A separate report by Malaysian academic Parameswari Krishnan pointed out that while the British were cagey about Indian workers consuming alcohol in their downtime, they didn't want to put a blanket ban on the drink, since it was a way for them to control the workers.
“It [was] not easy for Indian laborers to opt-out of the plantation, as the estates are located in isolated areas in the hinterland,” Krishnan wrote. “To this end, the British realized that toddy was the best way to shackle the workers to the plantations.”
Plus, the government made a lot of profit from toddy consumption. Krishnan’s report said that out of the profits from toddy sales, two-fifths were paid as tax to the government and the remainder was channeled into a special fund used for the general welfare of the laborers.
Resolutions against the sale of toddy in Malaya began in 1946 by the Malayan Indian Congress, who launched a campaign to “reform social ills” of Indians. The campaign comprised people who vowed to stop consuming any form of liquor, including toddy. Because the meetings were usually held in a temple hall, vows were taken in the name of the temple deity and carried some religious weight. Peaceful picketing of liquor shops also took place. In more extreme cases, “over-enthusiastic trade union officials” used intimidation to turn "habitual drunkards" sober.
Krishnan wrote that those who took the lead in the trade union movement were “[idealistic] young men who felt the need to clear Indian working class society from this major social evil.”
Toddy is still consumed in Malaysia today, somewhat discreetly in private residences, small shops in Indian-populated areas, and some Chinese seafood restaurants. But licensed farms like Mr Nava's operate few and far between. Mr Nava’s farm is one of the remaining few of its kind in the state following the complex history of Malaysia’s anti-toddy movement. The permit he has was passed down from his mother. He’s unsure if new farm owners will be able to obtain one today, he says. “Nowadays it’s very hard,” he says. “The state government has to approve it, and the customs [department] has to issue it.”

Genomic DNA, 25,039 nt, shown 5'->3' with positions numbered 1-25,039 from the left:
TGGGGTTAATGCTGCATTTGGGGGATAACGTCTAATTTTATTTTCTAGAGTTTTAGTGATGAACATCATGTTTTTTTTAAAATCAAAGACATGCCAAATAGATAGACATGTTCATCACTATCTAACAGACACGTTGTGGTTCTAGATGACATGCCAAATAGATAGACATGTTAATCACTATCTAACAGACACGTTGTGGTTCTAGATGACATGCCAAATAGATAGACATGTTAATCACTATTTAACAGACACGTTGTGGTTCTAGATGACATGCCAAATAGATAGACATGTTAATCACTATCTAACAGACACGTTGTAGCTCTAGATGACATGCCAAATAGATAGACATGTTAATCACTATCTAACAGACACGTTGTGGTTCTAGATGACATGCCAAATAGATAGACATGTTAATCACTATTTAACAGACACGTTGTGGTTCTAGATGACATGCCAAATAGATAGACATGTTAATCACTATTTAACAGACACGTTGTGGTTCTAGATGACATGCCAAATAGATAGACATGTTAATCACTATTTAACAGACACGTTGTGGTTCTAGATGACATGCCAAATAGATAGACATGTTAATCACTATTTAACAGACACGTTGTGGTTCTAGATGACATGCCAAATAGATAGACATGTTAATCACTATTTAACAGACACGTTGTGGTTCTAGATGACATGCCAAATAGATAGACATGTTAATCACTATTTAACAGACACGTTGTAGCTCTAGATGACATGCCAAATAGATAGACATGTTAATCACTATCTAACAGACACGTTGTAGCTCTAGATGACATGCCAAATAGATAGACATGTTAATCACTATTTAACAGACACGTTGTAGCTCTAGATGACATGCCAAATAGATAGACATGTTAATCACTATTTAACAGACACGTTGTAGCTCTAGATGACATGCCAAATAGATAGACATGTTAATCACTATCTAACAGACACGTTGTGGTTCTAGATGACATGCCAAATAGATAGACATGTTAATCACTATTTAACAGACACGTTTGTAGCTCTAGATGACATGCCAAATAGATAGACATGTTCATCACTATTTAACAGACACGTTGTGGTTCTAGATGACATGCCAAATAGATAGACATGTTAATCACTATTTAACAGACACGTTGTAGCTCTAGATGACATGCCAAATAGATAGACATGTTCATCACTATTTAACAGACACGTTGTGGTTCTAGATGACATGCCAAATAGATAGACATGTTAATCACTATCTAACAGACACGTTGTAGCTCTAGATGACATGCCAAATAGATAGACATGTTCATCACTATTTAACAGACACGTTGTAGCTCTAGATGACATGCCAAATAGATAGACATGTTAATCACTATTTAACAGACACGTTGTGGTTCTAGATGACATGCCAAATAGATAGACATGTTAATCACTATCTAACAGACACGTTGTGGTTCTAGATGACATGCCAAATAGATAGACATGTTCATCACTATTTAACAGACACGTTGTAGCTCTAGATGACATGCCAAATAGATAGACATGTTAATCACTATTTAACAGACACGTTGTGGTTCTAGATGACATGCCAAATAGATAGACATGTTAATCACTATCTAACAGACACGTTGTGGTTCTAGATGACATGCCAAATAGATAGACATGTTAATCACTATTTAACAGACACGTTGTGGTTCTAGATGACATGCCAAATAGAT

While the cap on the consumption of toddy has unquestionably affected the popularity of the beverage, both Mr. Nava and his wife also attributes the vanishing culture to the rise of other liquors. Plus, there aren't many toddy tappers in Malaysia nowadays. Most of them are South Asian migrants who came to the country decades ago.
Shawn Chong, owner of the cocktail bar Omakase + Appreciate, says he shies away from toddy in his bar because of a lack of consistency in farms and family-led operations.
“When you look at the timeline of spirits over the years, they’ve become more refined," he says. "But this didn’t really happen with toddy and tuak [Bornean wice wine]. There are no real regulations so it’s hard to maintain the consistency.”
Because of the process (or the lack of) in toddy farms, the drink will likely never be deemed “artisanal” like whiskies and beers.
Mr. Nava isn't the only one trying to reverse the stigma around toddy. Take Narrow Marrow, a quaint café in the northern Malaysian state of Penang that serves toddy-spiked versions of mojitos. Owner Alvin Neoh says he likes observing reactions from customers when they see toddy on the menu.
“As for the locals who have never tried toddy, it can be hard to convince them to try it because of the social stigma it carries,” he says. “That’s also why we make mojitos to [ease first-timers into toddy].”
This café alone won't undo the decades of stigma associated with drinking toddy, but it's a start.
“Toddy has no branding or marketing so many think only old people drink it,” Mrs. Nava says. And youngsters see their friends drinking some other liquors like spirits or beer that are more hip. But unlike beer, toddy is not something you can get anywhere. There’s a long tradition involved.”